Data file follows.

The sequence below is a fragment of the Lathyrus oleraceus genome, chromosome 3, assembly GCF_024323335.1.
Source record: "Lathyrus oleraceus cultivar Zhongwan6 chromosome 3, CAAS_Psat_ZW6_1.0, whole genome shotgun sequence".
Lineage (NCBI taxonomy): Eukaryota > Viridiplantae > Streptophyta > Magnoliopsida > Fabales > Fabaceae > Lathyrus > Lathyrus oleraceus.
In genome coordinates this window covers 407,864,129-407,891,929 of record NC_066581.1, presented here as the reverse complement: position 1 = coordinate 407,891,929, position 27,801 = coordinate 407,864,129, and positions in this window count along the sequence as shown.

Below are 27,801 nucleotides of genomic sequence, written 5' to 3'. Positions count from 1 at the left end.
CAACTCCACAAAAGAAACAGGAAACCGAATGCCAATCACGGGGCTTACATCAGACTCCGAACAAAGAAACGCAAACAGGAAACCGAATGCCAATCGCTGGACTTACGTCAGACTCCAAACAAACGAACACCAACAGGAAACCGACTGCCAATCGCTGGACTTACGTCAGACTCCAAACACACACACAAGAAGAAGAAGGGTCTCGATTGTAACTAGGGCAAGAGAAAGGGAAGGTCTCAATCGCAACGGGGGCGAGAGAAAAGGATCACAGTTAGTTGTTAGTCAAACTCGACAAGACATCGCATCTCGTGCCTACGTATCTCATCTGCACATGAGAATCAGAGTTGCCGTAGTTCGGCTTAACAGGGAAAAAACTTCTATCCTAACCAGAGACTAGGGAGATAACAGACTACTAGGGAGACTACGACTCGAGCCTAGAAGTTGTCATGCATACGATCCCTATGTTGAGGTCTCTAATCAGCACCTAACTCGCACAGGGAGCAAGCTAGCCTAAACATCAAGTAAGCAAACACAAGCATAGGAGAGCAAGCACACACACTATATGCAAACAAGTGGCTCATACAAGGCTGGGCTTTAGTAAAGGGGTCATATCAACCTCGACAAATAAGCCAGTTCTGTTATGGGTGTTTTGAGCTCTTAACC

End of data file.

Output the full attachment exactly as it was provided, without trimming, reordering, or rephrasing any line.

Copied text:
The sequence below is a fragment of the Lathyrus oleraceus genome, chromosome 3, assembly GCF_024323335.1.
Source record: "Lathyrus oleraceus cultivar Zhongwan6 chromosome 3, CAAS_Psat_ZW6_1.0, whole genome shotgun sequence".
Lineage (NCBI taxonomy): Eukaryota > Viridiplantae > Streptophyta > Magnoliopsida > Fabales > Fabaceae > Lathyrus > Lathyrus oleraceus.
In genome coordinates this window covers 407,864,129-407,891,929 of record NC_066581.1, presented here as the reverse complement: position 1 = coordinate 407,891,929, position 27,801 = coordinate 407,864,129, and positions in this window count along the sequence as shown.

Below are 27,801 nucleotides of genomic sequence, written 5' to 3'. Positions count from 1 at the left end.
CAACTCCACAAAAGAAACAGGAAACCGAATGCCAATCACGGGGCTTACATCAGACTCCGAACAAAGAAACGCAAACAGGAAACCGAATGCCAATCGCTGGACTTACGTCAGACTCCAAACAAACGAACACCAACAGGAAACCGACTGCCAATCGCTGGACTTACGTCAGACTCCAAACACACACACAAGAAGAAGAAGGGTCTCGATTGTAACTAGGGCAAGAGAAAGGGAAGGTCTCAATCGCAACGGGGGCGAGAGAAAAGGATCACAGTTAGTTGTTAGTCAAACTCGACAAGACATCGCATCTCGTGCCTACGTATCTCATCTGCACATGAGAATCAGAGTTGCCGTAGTTCGGCTTAACAGGGAAAAAACTTCTATCCTAACCAGAGACTAGGGAGATAACAGACTACTAGGGAGACTACGACTCGAGCCTAGAAGTTGTCATGCATACGATCCCTATGTTGAGGTCTCTAATCAGCACCTAACTCGCACAGGGAGCAAGCTAGCCTAAACATCAAGTAAGCAAACACAAGCATAGGAGAGCAAGCACACACACTATATGCAAACAAGTGGCTCATACAAGGCTGGGCTTTAGTAAAGGGGTCATATCAACCTCGACAAATAAGCCAGTTCTGTTATGGGTGTTTTGAGCTCTTAACC